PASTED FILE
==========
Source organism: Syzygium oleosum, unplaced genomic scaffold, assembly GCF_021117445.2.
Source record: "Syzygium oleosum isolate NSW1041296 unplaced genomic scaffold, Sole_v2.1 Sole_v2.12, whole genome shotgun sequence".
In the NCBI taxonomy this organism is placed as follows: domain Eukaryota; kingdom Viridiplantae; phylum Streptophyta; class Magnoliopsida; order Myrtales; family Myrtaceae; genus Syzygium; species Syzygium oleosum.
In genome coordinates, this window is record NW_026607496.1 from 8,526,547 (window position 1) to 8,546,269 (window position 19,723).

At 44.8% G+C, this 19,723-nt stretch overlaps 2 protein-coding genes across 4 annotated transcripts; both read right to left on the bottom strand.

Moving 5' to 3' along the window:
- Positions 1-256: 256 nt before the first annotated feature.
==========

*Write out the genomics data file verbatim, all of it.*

Source organism: Syzygium oleosum, unplaced genomic scaffold, assembly GCF_021117445.2.
Source record: "Syzygium oleosum isolate NSW1041296 unplaced genomic scaffold, Sole_v2.1 Sole_v2.12, whole genome shotgun sequence".
In the NCBI taxonomy this organism is placed as follows: domain Eukaryota; kingdom Viridiplantae; phylum Streptophyta; class Magnoliopsida; order Myrtales; family Myrtaceae; genus Syzygium; species Syzygium oleosum.
In genome coordinates, this window is record NW_026607496.1 from 8,526,547 (window position 1) to 8,546,269 (window position 19,723).

At 44.8% G+C, this 19,723-nt stretch overlaps 2 protein-coding genes across 4 annotated transcripts; both read right to left on the bottom strand.

Moving 5' to 3' along the window:
- Positions 1-256: 256 nt before the first annotated feature.